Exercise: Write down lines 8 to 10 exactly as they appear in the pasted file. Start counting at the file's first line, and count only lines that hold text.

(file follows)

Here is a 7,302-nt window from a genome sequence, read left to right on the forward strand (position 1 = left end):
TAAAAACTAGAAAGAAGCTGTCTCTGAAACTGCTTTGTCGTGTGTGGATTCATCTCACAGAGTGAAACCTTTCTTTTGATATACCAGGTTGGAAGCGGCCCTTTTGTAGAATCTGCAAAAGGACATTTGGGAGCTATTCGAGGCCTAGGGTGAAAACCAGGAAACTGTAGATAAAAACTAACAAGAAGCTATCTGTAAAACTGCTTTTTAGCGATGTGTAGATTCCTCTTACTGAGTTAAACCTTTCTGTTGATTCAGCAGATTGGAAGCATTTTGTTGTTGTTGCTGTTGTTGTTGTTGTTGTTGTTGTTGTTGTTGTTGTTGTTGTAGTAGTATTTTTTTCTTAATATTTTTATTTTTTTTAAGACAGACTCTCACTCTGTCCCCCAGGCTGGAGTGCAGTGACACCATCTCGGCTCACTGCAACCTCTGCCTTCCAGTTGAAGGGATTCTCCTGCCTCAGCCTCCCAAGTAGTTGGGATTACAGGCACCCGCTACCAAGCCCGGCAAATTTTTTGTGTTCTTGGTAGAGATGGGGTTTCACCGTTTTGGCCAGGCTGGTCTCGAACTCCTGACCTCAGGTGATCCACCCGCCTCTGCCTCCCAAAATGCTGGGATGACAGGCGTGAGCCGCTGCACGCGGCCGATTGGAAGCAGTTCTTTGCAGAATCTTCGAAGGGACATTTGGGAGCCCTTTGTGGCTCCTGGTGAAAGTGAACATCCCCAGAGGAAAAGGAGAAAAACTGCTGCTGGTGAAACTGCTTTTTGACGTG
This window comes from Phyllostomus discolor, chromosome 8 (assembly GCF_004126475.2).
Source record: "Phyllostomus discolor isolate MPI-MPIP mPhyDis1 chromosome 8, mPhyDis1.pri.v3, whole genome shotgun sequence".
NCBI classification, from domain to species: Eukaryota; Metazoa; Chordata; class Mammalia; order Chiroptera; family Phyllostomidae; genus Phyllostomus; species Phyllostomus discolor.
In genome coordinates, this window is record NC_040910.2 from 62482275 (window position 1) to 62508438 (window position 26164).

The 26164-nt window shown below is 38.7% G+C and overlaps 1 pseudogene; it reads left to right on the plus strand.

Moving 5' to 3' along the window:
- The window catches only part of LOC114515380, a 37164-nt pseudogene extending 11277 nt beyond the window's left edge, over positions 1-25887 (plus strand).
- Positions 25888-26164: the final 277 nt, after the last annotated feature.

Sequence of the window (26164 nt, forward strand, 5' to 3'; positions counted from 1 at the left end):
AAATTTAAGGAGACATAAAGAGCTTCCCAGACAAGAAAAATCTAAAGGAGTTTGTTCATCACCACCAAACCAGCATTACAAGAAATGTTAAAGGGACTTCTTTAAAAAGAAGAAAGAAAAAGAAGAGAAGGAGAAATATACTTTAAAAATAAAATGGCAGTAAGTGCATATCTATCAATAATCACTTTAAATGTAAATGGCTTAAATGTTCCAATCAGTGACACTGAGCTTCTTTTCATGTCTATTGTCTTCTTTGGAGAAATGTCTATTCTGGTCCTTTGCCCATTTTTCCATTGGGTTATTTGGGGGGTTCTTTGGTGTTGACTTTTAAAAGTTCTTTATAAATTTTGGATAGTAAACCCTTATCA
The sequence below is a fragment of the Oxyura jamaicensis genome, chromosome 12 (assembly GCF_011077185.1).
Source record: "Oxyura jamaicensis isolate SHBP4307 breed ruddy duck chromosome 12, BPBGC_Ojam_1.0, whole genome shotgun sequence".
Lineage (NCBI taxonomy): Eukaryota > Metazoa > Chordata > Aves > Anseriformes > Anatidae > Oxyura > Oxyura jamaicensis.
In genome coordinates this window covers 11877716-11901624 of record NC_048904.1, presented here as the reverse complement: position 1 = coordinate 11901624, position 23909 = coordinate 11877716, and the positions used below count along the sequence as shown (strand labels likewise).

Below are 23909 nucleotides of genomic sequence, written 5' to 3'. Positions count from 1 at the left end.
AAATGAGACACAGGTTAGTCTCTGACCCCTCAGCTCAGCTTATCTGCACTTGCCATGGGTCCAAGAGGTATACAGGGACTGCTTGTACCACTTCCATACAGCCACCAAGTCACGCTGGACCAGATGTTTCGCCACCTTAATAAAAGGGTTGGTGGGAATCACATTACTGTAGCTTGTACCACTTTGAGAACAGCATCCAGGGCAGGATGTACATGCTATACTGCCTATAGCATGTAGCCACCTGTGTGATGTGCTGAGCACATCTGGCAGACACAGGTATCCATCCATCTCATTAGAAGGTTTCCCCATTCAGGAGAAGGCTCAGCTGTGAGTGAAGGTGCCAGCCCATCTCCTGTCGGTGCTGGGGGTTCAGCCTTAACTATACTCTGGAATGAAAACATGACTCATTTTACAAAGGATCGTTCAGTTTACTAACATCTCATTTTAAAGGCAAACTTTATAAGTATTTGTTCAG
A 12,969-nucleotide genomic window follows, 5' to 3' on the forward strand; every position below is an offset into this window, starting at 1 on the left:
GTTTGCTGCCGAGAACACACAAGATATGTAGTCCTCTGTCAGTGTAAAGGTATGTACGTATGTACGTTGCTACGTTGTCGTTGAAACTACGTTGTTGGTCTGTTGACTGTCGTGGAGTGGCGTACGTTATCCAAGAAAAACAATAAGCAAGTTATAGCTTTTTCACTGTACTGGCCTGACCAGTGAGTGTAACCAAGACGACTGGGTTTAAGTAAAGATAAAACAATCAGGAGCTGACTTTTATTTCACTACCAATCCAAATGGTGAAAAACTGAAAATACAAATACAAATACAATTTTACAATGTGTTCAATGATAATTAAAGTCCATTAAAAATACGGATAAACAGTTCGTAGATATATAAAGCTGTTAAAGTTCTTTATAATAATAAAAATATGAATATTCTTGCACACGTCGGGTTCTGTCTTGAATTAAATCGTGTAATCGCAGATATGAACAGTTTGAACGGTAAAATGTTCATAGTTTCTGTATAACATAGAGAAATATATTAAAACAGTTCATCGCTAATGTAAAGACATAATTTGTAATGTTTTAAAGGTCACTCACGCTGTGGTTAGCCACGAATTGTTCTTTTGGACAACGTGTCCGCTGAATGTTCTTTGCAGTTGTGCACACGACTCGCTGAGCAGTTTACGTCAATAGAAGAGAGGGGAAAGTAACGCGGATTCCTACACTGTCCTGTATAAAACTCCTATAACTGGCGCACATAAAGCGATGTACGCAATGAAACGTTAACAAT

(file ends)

Moving 5' to 3' along the window:
- The window catches only part of LOC114515380, a 37164-nt pseudogene extending 11277 nt beyond the window's left edge, over positions 1-25887 (plus strand).
- Positions 25888-26164: the final 277 nt, after the last annotated feature.